The city has been abuzz with chatter recently after a very public, scathing attack on the unfriendliness of the UK stock market to new listings. Although the comments could be seen as an ego-massaging exercise to divert attention away from a floundering business, therein lies some truth that the UK stock market is evidently less attractive than our cousins across the pond.
The UK government is desperately trying to stem the bleed of British businesses favouring the US, with UK Prime Minister Rishi Sunak encouraging a relaxation of the London Stock Exchange’s listing rules. Over-regulation of the markets has contributed to London’s decline as a financial powerhouse, and despite Mr. Sunak’s lobbying for de-regulation, little has been done to date.
The allure of looser regulation is not the only thing tempting businesses to make the transatlantic trip, it is the valuations they can achieve with a US listing versus the UK. The US has seen a decade of immense wealth creation, with the number of new Initial Public Offerings (IPO) reaching all-time highs in both 2020 and 20211 as a result of founders and private capital cashing in on lunatic valuations. Some businesses, such as DoorDash, achieved a whopping 11x sales multiple on its IPO that rocketed to 21x upon its stock market debut. Did I mention DoorDash hasn’t turned a profit yet and lost $1.2 billion last year?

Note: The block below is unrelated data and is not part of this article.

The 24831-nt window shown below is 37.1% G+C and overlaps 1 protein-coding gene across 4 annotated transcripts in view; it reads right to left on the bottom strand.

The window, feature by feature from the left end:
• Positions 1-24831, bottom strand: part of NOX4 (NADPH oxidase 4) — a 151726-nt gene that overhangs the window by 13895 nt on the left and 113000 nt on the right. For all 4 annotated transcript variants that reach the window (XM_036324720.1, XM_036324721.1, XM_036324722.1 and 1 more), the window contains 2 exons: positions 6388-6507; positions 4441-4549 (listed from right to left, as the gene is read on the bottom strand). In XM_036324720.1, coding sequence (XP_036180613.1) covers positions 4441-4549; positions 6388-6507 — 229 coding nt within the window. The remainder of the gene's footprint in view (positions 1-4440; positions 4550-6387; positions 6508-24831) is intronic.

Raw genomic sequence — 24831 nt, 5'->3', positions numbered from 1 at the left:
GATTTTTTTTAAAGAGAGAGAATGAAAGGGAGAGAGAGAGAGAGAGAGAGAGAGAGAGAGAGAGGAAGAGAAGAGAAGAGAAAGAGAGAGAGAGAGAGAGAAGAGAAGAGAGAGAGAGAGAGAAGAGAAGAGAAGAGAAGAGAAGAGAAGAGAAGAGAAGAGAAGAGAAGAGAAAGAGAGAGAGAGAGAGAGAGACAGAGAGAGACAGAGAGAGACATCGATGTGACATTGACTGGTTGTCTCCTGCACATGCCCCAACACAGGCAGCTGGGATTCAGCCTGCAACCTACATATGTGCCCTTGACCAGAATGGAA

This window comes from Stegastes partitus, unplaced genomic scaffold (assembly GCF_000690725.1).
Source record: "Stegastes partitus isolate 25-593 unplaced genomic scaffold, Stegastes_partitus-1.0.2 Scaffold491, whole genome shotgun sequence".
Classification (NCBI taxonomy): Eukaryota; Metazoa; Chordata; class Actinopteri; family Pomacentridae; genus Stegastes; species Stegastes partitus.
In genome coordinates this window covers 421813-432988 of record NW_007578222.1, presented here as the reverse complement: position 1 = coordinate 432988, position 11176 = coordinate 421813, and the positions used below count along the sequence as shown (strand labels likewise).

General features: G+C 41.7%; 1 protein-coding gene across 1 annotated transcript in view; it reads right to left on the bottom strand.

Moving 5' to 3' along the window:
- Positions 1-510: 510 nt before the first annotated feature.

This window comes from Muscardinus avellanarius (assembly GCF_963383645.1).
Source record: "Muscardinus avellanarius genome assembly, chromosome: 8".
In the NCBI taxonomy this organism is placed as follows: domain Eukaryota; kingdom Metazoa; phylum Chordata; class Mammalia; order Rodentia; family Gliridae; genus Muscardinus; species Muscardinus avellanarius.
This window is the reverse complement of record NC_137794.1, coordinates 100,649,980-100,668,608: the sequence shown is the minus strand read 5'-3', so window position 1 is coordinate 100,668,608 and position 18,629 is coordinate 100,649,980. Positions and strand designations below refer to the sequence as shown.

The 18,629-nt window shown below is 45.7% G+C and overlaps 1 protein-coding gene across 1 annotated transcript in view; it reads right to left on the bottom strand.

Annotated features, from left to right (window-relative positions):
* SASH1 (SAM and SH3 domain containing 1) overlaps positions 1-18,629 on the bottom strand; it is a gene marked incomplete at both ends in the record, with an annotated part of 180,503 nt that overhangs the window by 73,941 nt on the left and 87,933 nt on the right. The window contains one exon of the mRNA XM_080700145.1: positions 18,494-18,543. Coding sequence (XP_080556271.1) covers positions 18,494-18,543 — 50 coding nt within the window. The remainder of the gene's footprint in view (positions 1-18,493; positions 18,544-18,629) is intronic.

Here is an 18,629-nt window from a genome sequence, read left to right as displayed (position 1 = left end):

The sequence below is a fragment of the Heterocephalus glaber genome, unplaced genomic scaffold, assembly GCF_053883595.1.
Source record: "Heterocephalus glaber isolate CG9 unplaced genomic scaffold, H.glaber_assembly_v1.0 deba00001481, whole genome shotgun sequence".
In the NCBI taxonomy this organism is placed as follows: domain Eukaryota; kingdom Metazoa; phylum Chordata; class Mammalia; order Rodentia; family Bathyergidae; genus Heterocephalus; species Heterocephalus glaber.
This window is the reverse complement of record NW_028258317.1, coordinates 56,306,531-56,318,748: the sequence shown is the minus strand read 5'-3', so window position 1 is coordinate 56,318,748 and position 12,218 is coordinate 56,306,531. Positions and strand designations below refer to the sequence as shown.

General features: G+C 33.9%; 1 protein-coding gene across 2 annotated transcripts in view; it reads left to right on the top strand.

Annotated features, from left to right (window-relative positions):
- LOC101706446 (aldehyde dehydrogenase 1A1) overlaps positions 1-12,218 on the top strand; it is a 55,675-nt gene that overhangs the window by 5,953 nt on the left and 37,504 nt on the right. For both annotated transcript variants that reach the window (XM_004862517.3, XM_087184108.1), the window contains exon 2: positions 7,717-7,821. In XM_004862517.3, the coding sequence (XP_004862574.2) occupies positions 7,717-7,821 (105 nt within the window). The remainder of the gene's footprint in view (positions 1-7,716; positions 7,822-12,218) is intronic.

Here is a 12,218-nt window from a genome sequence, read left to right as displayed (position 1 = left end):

Although in the last 12 months, a reality has dawned on many investors which has tempered such irrational exuberance, it does not hide the fact that the US can still be a much more attractive place for companies to list that have significant operations in the country and want to achieve a richer valuation for their private backers. The darling of British innovation, ARM, is seeking a US listing, and is it any wonder why when the NASDAQ trades at a Price-to-Earnings ratio of 25x versus a measly 11x for the FTSE 100. But what can the UK do? De-regulation can only go so far, and the ever-increasing depth of the US market commanding high valuations will only serve to further compound the problem of businesses choosing a new home stateside.
Although low valuations in the UK may dissuade new listings, it can also offer the opportunity to acquire high-quality businesses at a discount. The FTSE 250 trades on a Price-to-Book ratio of 1.4x versus its 10-year average of 2.0x, signalling that many UK companies (and in particular mid-caps) are an undervalued opportunity, one we are taking advantage of with a significant allocation within our multi-asset portfolios. Such opportunity has not gone unnoticed by private equity in their well-documented ‘raid on corporate Britain’. Time will tell whether irrational exuberance will lead to unjustifiably high valuations of unprofitable, non-cash generative businesses again, but for now, some CEOs ought to focus on turning a profit rather than rueing what could have been.
Sources: 1Statista.com, Unless stated, all sources are Bloomberg Finance L.P.